First, it's gotta snow on the robin's tail
A couple of days ago, I woke up to a good inch of heavy, wet snow — again. Despite the calendar — April — winter refuses to leave the state.
To be honest, this isn’t unusual for northern Wisconsin. Still, we gripe about it. And when I do, nine times out of ten the response is: “They always say snow will fall on a robin’s tail three times before spring weather actually arrives.”
Robins, do you hear that!?
So despite the slush, wind and grey sky, I went through the usual morning routine: rouse the dogs, make sure the cows have enough hay, grab a mug of tea, and rev up the old Impala.
My farm, Bull Brook Keep, is four miles from Farm Table, an eight-minute drive that takes me from open pastures to Amery’s downtown business district. As someone who grew up in New York City, it still strikes me that I can go from corn fields and grazing sheep to a main street lined with vintage shops, leather shop, salons, financial services, art galleries, eateries and bars, and Ellie’s. Ah, yes, Ellie’s, one of the best, old-fashioned ice cream shops in the area. (Ask the server to whip up an old-time cherry phosphate.)
It was Tuesday, a usually quiet day at the restaurant. Not so, this week. I opened the door to loud bangs, buzzes, and clatter.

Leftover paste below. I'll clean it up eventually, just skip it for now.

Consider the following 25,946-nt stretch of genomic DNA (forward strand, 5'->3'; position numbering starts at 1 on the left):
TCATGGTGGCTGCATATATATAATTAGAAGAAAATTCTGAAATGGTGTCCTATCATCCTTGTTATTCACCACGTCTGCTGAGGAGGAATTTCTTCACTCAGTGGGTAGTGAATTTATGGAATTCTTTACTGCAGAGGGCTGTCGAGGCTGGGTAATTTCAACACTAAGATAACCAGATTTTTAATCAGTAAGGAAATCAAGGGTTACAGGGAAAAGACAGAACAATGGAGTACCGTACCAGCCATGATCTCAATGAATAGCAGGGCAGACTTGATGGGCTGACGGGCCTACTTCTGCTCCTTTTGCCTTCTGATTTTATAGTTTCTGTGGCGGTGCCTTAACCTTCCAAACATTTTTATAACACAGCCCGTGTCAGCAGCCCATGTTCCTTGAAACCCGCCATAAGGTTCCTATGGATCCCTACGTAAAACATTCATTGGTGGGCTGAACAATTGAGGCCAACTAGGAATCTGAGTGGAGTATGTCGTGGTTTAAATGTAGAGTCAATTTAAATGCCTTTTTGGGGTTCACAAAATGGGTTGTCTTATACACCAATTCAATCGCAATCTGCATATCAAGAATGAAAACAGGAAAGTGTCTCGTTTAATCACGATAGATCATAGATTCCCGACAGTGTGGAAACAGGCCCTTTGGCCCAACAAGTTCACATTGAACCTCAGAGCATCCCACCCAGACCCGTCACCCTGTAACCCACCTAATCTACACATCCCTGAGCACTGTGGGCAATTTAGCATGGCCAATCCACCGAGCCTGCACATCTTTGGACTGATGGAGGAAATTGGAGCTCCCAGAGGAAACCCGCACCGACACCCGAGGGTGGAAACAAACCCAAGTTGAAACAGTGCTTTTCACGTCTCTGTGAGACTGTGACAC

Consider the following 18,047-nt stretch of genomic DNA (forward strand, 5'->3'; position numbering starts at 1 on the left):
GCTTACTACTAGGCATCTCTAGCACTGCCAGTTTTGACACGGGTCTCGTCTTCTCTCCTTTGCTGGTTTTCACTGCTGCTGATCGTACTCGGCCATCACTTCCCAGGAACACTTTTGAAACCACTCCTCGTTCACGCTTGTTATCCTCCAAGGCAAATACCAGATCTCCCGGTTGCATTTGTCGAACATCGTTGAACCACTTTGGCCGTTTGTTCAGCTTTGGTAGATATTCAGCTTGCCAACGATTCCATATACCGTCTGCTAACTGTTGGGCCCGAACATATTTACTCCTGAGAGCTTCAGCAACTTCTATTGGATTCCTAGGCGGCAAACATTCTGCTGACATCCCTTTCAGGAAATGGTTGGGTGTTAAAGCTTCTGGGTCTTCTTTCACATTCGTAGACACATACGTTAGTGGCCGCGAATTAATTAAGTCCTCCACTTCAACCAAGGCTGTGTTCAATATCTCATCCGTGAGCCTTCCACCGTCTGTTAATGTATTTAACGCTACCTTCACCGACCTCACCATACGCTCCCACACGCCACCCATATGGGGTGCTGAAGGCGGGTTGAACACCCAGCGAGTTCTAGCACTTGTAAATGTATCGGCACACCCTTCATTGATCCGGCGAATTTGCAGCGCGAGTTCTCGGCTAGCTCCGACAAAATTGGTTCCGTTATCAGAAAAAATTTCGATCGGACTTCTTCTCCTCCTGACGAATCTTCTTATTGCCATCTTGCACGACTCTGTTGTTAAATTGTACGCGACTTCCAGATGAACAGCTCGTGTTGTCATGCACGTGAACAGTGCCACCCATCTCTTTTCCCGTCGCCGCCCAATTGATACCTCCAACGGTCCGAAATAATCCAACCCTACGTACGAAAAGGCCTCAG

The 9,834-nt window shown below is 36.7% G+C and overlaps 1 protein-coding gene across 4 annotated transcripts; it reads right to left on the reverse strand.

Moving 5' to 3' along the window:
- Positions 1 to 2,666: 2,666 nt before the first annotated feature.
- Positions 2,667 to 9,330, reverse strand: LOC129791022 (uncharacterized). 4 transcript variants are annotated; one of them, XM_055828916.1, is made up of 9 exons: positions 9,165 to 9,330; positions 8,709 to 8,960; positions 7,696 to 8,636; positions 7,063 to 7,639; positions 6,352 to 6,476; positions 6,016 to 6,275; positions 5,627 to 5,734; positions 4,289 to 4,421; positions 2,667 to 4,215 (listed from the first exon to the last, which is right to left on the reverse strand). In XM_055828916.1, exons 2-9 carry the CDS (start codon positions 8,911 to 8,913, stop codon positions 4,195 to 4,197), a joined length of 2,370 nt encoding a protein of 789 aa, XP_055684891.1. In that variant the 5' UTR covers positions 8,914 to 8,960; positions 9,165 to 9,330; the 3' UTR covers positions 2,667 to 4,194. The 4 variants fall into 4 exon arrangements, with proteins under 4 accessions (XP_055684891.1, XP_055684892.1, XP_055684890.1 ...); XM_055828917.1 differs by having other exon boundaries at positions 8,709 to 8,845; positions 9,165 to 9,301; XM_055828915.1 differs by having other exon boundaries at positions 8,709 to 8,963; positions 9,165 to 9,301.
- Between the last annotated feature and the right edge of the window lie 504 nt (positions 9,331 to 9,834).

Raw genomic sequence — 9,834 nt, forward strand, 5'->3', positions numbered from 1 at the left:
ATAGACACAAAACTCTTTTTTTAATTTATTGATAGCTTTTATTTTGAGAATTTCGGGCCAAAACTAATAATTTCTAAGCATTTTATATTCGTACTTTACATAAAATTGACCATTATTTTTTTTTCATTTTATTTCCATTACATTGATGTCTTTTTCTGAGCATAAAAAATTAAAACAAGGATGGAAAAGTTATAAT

One of our long-time volunteers, Don Knutson, was into a second day of deep cleaning the kitchen. As I sat in my little back office, I caught the drone of an electric floor scrubber and a whine of a wet/dry vacuum. Earlier in the day, it was the scratch-and-sloosh of scrubbing brushes on tile, as well as the slap of a mop – elbow grease at work. Don ran a cleaning firm before he retired, and now he regularly gifts us his time and expertise. It’s hard to say “thank you” enough for his contribution.
The same can be said of his wife Paula, as well as of Jess Flanery, another faithful volunteer. They donate their time and talents almost every Wednesday morning to help Marlee, our baker, produce pot pies, pizza crusts, sweet pies, and pastries.
Many others contribute their time and resources throughout the year in the herb gardens, on our board, and by teaching classes every season of the year. They, along with our staff, donors, farmers, and all our guests, form strong community. Thank you. Working together is what it takes to build a better food system, to cultivate local food culture spring, summer, fall, and winter – for as long as it lasts.
Snowy rain slants against the window as I tap this out. I sure hope the robins are keeping score.
Sylvia Burgos Toftness, Interim Executive Director
PS: I hope to see you at Farm Table soon.